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"INFLUENCE OF SYSTEMIC FACTORS(CONDITIONS) ON PERIODONTIUM"

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"INFLUENCE OF SYSTEMIC FACTORS(CONDITIONS) ON PERIODONTIUM"

  1. 1. GOOD MORNING
  2. 2. INFLUENCE OF SYSTEMIC CONDITIONS ON THE PERIODONTIUM
  3. 3. CONTENTS • Endocrine Disorders and hormonal changes • Hematologic disorders and immune deficiencies • Genetic disorders • Stress and psychosomatic disorders • Nutritional influences • Medications • Other Systemic Conditions.
  4. 4. ENDOCRINE DISORDERS AND HORMONAL CHANGES. DIABETES MELLITUS • Diabetes mellitus is a clinically and genetically heterogeneous group of metabolic disorders manifested by abnormally high levels of glucose in the blood. • The hyperglycemia is the result of a deficiency of insulin secretion caused by pancreatic Beta cell dysfunction or of resistance to the action of insulin in liver and muscle or a combination of these. (Brian L Mealey 2007)
  5. 5. CLINICAL SIGNS & SYMPTOMS AND DIABETIC COMPLICATIONS • Polyuria (excessive urination) • Polydipsia ( excessive thirst) • Polyphagia (excessive hunger) • Unexplained weight loss • Changes in vision • Fatigue, weakness • Irritability • Nausea • Dry mouth
  6. 6. COMPLICATIONS Retinopathy Nephropathy Neuropathy Macrovascular disease Altered wound healing Periodontal disease( Loe H. Periodontal disease is the sixth complication of diabetes mellitus. Diabetes Care,1993). Ketoacidosis (usually associated with severe hyperglycemia in Type I diabetes) Hyperglycemic hyperosmolar state Hypoglycemia
  7. 7. ORAL MANIFESTATIONS OF DIABETES • Xerostomia • Greater susceptibility of oral tissues to trauma • More opportunistic infections (e.g., Candidiasis) • Greater accumulation of plaque, greater risk of caries • Greater susceptibility to periodontal disease • Greater risk of developing periodontal abscesses when periodontitis is present • Delayed healing • Oral paraesthesia, including burning mouth or tongue • Altered taste sensations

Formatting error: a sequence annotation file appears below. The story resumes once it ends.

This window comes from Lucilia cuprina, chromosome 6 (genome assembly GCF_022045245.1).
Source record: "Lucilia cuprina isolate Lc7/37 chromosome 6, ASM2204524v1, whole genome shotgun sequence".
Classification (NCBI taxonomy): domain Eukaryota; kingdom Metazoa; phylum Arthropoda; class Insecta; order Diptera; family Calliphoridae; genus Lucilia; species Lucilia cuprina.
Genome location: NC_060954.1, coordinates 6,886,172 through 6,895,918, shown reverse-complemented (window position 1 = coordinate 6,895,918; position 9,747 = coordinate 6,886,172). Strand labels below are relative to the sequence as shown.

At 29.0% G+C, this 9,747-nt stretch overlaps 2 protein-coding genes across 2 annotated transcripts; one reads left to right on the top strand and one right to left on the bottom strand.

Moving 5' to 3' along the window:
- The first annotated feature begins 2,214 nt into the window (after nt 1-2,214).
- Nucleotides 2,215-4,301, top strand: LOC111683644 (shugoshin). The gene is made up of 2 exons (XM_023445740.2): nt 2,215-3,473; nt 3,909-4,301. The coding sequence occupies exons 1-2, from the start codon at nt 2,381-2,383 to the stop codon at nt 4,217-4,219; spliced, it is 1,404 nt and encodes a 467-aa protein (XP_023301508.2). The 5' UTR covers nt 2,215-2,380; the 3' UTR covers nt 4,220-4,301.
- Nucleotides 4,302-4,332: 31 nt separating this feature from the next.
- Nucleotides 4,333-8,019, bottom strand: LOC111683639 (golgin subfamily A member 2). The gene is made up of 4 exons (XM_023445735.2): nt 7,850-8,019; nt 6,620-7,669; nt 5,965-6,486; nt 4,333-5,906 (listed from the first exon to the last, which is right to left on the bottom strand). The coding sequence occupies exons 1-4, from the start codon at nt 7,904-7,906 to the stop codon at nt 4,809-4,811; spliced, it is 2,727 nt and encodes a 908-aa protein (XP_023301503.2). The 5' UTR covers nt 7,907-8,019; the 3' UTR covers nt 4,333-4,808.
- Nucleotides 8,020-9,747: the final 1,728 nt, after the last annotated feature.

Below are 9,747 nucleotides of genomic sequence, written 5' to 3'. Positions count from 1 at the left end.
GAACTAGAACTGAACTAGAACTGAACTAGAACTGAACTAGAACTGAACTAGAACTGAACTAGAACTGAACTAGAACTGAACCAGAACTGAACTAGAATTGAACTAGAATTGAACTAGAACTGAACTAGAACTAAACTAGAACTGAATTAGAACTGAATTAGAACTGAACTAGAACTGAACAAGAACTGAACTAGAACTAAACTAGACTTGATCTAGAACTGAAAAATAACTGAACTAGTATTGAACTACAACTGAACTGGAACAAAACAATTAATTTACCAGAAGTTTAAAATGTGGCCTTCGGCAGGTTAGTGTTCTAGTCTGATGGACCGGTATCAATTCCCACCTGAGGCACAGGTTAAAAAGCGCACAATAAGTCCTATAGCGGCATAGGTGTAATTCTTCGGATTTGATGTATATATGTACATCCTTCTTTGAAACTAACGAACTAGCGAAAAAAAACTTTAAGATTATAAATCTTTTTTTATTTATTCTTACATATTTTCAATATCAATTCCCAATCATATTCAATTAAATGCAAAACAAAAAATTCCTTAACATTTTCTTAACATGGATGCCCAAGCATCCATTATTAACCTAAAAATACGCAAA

8. 8. DIABETES: DIAGNOSTIC CRITERIA AND EVALUATION OF GLYCEMIC CONTROL Three ways in diagnosis • Symptoms of diabetes + casual glucose concentration>200mg/dl(>11.1 mmol/l). • Fasting plasma glucose ≥126 mg/dl (≥7.0 mmol/l) • 2 -hour postload glucose ≥200 mg/dl (≥11.1 mmol/l) during an oral glucose tolerance test.
  9. 9. GLYCATED HEMOGLOBIN (HB A1c)  Formed in erythorocytes by non-enzymatic reactions between hemoglobin protein and glucose. This binding is highly stable.  Hemoglobin remains glycated for life span of RBC’s  Accurately reflects mean blood glucose concentration over last 1-3 months.  Normal is less than 6%
  10. 10. Measurement of glycated proteins • Alternative to the HbA1c for assessment of glycemic control over time. • The fructosamine test measures glycated albumin. • Reflects glycemic control over a shorter interval (weeks), than the HbA1c test (months). • The normal range for the fructosamine test is between 200 and 300 µmol/l.
  11. 11. EFFECTS OF DIABETES ON THE PERIODONTIUM GINGIVITIS •Erythema, oedema, •Bleeding on probing, •Gingival exudates. PERIODONTITIS •Greater attatchment loss & bone loss (Emrich LJ 1991, Shlossman M 1990). •Multiple periodontal abscess •Loosened teeth
  12. 12. PATHOGENESIS OF PERIODONTAL DISEASE IN DIABETIC SUBJECTS Bacterial flora • Although bacteria are necessary for periodontal diseases to occur, few differences in the subgingival microflora between diabetic and non-diabetic patients with periodontitis (Zambon JJ1988,Sastrowijoto S 1989).
  13. 13. HOST DEFENSE ALTERATIONS • The function of immune cells, including neutrophils, monocytes, and macrophages, is altered in diabetes (American Academy of Periodontology 1999). • Neutrophil adherence, chemotaxis, and phagocytosis are often impaired (Manouchehr-Pour M 1981). • Monocytes from diabetic subjects produce elevated levels of TNF-α in response to antigens from Porphyromonas gingivalis (Salvi GE 1997).